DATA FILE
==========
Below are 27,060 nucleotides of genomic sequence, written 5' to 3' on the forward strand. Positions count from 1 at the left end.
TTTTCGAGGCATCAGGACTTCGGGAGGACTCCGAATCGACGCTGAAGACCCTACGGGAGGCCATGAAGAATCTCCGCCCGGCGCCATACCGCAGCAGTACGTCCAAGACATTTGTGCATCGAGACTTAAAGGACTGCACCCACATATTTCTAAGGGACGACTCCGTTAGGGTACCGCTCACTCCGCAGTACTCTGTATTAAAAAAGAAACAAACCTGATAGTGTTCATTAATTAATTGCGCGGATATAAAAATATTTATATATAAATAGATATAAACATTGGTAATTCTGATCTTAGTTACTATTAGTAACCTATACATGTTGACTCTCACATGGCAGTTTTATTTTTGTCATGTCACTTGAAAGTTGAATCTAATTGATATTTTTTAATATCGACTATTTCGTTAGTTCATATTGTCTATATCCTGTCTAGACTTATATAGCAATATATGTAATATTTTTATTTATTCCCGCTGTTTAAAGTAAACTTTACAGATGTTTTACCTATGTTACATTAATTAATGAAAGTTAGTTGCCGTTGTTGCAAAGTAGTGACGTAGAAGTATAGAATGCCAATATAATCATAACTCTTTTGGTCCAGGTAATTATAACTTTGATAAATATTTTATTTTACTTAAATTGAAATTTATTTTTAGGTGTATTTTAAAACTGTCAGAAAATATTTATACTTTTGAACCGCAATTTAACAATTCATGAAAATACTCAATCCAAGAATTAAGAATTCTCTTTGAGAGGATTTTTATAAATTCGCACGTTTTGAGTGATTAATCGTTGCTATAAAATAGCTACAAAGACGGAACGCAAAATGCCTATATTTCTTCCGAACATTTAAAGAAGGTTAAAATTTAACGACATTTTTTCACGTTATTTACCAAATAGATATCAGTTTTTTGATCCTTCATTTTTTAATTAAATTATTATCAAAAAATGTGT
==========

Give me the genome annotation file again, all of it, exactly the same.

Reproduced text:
Below are 27,060 nucleotides of genomic sequence, written 5' to 3' on the forward strand. Positions count from 1 at the left end.
TTTTCGAGGCATCAGGACTTCGGGAGGACTCCGAATCGACGCTGAAGACCCTACGGGAGGCCATGAAGAATCTCCGCCCGGCGCCATACCGCAGCAGTACGTCCAAGACATTTGTGCATCGAGACTTAAAGGACTGCACCCACATATTTCTAAGGGACGACTCCGTTAGGGTACCGCTCACTCCGCAGTACTCTGTATTAAAAAAGAAACAAACCTGATAGTGTTCATTAATTAATTGCGCGGATATAAAAATATTTATATATAAATAGATATAAACATTGGTAATTCTGATCTTAGTTACTATTAGTAACCTATACATGTTGACTCTCACATGGCAGTTTTATTTTTGTCATGTCACTTGAAAGTTGAATCTAATTGATATTTTTTAATATCGACTATTTCGTTAGTTCATATTGTCTATATCCTGTCTAGACTTATATAGCAATATATGTAATATTTTTATTTATTCCCGCTGTTTAAAGTAAACTTTACAGATGTTTTACCTATGTTACATTAATTAATGAAAGTTAGTTGCCGTTGTTGCAAAGTAGTGACGTAGAAGTATAGAATGCCAATATAATCATAACTCTTTTGGTCCAGGTAATTATAACTTTGATAAATATTTTATTTTACTTAAATTGAAATTTATTTTTAGGTGTATTTTAAAACTGTCAGAAAATATTTATACTTTTGAACCGCAATTTAACAATTCATGAAAATACTCAATCCAAGAATTAAGAATTCTCTTTGAGAGGATTTTTATAAATTCGCACGTTTTGAGTGATTAATCGTTGCTATAAAATAGCTACAAAGACGGAACGCAAAATGCCTATATTTCTTCCGAACATTTAAAGAAGGTTAAAATTTAACGACATTTTTTCACGTTATTTACCAAATAGATATCAGTTTTTTGATCCTTCATTTTTTAATTAAATTATTATCAAAAAATGTGT